Ting-Toomey's (1988) face-negotiation theory of conflict predicts that choice of conflict style is closely associated with face-negotiation needs, which vary across cultures. This study investigated this prediction in a workplace setting involving status and face-concern with a sample of 163 Anglo-Australian and 133 Chinese university students who were working full or part-time. The association of type of communication (direct or cautious) according to type of face-threat (self or other) and work status (subordinate, co-worker or superior) with preferences for three conflict management styles (control, solution-oriented, non-confrontational) was examined for the two cultural groups. The results showed that: (1) as predicted by the individualist-collectivist dimension, Anglo respondents rated assertive conflict styles higher and the nonconfrontational style lower than their Chinese counterparts; (2) overall, both Anglo and Chinese respondents preferred more direct communication strategies when self-face was threatened compared with other-face threat; (3) status moderated responses to self and other-face threat for both Anglos and Chinese; (4) face-threat was related to assertive and diplomatic conflict styles for Anglos and passive and solution-oriented styles for Chinese. Support was shown for Ting-Toomey's theory; however the results indicated that, in applied settings, simple predictions based on only cultural dichotomies might have reduced power due to workplace role perceptions having some influence. The findings were discussed in relation to areas of convergence and divergence between the two cultural groups; widening the definition of "face"; and providing a more flexible model of conflict management incorporating both Eastern and Western perspectives.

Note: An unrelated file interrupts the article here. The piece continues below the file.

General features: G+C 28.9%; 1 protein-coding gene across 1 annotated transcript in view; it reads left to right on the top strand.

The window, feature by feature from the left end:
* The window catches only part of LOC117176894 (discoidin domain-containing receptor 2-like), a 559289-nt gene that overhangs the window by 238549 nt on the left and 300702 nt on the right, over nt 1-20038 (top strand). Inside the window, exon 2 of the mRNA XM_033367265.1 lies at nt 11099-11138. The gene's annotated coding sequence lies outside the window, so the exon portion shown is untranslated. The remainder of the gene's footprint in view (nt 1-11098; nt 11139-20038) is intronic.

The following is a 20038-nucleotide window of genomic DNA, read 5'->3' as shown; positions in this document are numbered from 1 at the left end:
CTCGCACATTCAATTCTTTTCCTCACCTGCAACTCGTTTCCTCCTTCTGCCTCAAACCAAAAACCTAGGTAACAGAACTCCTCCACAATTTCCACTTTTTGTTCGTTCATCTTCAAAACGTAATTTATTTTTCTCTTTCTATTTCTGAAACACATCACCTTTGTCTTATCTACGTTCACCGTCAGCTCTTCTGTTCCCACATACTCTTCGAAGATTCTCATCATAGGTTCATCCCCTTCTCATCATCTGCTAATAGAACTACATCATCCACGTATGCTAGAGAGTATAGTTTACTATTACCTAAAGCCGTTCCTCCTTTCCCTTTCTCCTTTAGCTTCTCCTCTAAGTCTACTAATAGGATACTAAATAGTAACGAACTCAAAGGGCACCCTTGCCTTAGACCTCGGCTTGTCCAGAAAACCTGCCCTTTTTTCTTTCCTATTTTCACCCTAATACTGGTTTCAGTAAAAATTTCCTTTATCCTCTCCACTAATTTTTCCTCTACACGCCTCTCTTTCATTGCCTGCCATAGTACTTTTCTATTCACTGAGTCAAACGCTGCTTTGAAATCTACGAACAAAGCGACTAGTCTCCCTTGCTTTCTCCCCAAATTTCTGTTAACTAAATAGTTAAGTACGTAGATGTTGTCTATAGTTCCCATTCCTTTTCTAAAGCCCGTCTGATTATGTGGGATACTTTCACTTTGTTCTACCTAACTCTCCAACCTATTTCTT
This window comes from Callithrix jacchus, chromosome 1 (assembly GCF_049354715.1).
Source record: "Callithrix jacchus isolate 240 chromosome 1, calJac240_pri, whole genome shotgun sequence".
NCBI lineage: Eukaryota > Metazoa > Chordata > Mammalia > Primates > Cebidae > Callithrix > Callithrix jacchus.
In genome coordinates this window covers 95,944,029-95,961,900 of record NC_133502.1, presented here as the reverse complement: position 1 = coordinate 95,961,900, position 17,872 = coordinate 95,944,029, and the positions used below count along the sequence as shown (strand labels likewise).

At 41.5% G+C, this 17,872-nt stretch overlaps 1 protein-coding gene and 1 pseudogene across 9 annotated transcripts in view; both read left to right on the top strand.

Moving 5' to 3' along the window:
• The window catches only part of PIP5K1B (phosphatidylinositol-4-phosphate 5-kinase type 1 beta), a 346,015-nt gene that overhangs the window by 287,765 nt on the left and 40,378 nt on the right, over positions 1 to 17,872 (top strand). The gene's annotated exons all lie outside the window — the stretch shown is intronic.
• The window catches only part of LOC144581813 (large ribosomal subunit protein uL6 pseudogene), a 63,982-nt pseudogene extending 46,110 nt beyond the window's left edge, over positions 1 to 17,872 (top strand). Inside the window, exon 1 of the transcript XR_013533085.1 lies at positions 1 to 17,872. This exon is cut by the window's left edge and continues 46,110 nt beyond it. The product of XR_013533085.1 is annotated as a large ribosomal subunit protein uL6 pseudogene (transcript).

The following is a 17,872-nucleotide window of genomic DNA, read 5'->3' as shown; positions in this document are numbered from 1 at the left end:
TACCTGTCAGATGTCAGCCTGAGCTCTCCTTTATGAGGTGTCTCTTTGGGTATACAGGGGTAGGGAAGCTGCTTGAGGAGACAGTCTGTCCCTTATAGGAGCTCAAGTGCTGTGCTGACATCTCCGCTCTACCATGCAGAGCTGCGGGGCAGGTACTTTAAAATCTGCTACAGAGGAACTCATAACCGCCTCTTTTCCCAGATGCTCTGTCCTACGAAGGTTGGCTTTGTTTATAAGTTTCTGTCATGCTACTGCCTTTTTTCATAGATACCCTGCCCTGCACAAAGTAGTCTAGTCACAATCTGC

- Conflict management
- Work status